Welcome back to Stats for Dummies! After the first chapter dedicated to the average, in this new episode, we will try to disperse some convictions of the most bitter detractors of numbers with the help of a comparison.
Who has watched the movie 21?
“Winner, winner, chicken dinner!”
This was the motto of the guys who were going to hit the jackpot in Las Vegas thanks to the card counting in the game of Blackjack. This count is nothing but a method to estimate the winning chances of the player against the dealer. In other words, by assigning a specific value to each card, it is possible to determine the right moment to make the riskiest bets.
Therefore, card counting is a predictive statistical method: with this is possible to estimate with enough accuracy whether the next card drawn from the deck will be high or low and, based on that guess, decide if bet and how much.
This idea that statistics can always predict the future is quite widespread; actually, in basketball as well as in other things, statistic is not predictive. That's because there is a huge difference between basketball and blackjack: the number of possibilities.
Card counting is possible because the composition of the deck is known and after each drawn card you can estimate the chance of which card will come out later.
Quick example. From the classic deck of 52 cards (containing 40 numbers and 12 figures) the first 42 cards are drawn: 39 are numerical cards and 3 are figures. It is clear that the next extracted card will have a very high chance of being a figure, because we know that the remain cards are one number card and nine figures.
On the other hand, basketball does not work like this: it's like having a deck with endless cards. It is not possible to predict which card will be drawn because the remaining components of the deck are unknown. In other words, every movement in basketball is an aleatory (or stochastic) phenomenon: it means that the results of those movements cannot be determined with absolute certainty because there are not enough data to run a exact calculation. The act of shooting is different every time, as far as one can train himself: a slightly different jump, a different position of the finger, the presence of the defender are all unavailable data for a predictive analysis. This fact can be extended to every movement in basketball, thus making the whole game an aleatory phenomenon.
Now the question could be: ok so then, what is the purpose of statistics applied to basketball? Well, it is not to predict, but to understand more accurately what has happened on the court. This is the real use of statistics in basketball.
Converting contributions and situations into numbers, helps understanding the game, allowing us to categorize and classify every aspect. In this way, it is easier to recognize the trends of an opponent team and try to limit it. Or, again, improve the contribution of players to increase their efficiency.
Let's see two examples: last year Zalgiris in the regular season of Euroleague was one of the tough teams to challenge. Let's take a look at the following statistics in order to find a possible weak point to attack:
We can observe that in the won games the Lithuanian team shot very well, but in particular they were very good in 3-point shots. Therefore, a good defensive adjustment would have been to limit Zalgiris shooters. But this perhaps, even without statistics was easily understood. In fact, Pace matter is more interesting: we can observe that the pace in the victories was low, while in the lost games were above the league average (69.5). Knowing that, it would have been useful trying to raise the pace, in order to bait Pangos and mates to run more; ratings show that at a high pace the Kaunas team came out of their comfort zone, losing their offensive efficiency and suffering much more in defense. This particular aspect can be only found out with stats analytics.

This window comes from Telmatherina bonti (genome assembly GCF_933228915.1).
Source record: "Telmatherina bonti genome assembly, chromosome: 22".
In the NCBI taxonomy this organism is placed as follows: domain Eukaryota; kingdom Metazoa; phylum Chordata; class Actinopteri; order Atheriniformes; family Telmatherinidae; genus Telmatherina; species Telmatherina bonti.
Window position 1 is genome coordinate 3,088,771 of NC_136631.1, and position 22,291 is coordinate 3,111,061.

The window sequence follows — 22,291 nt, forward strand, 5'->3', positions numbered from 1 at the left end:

This banal example helps to understand how the statistics are not used to predict how the Zalgiris will play the next game, but rather as an analysis tool on the games already played.
Another example: Olimpia Milano has one of the best catch and shoot specialist in Europe, Dairis Bertans. Through the available data it is possible to compose his Shots Chart, which I report below (thank @lostgps for the superb job):
Observing the graph, it is possible to notice that Bertans have shot slightly better from the right side than the left side. In fact, the overall percentage is 38% on the left side, while it is 46% on the opposite side. The coaching staff could think to create some plays that bring the Latvian more on the right, in order to have more chance to made a three.
Using these new plays does not mean that Bertans will automatically improve his shooting percentages. The statistics are not used to predict a better percentage of the Latvian, but rather to find a possible trend that could guarantee benefits to both the player and the team. To find out if it will work or not, they have to wait next games and then analyze the new data.
These two examples are quite simple, but they are useful to understand the most appropriate use of the statistics applied to basketball: thanks to them it is possible to identify aspects of the game with more precision with the final goal of the improvement. Basketball cannot be predicted (and this is its beauty) because it is a set of infinite aleatory phenomenon.
Article by Luca Cappelletti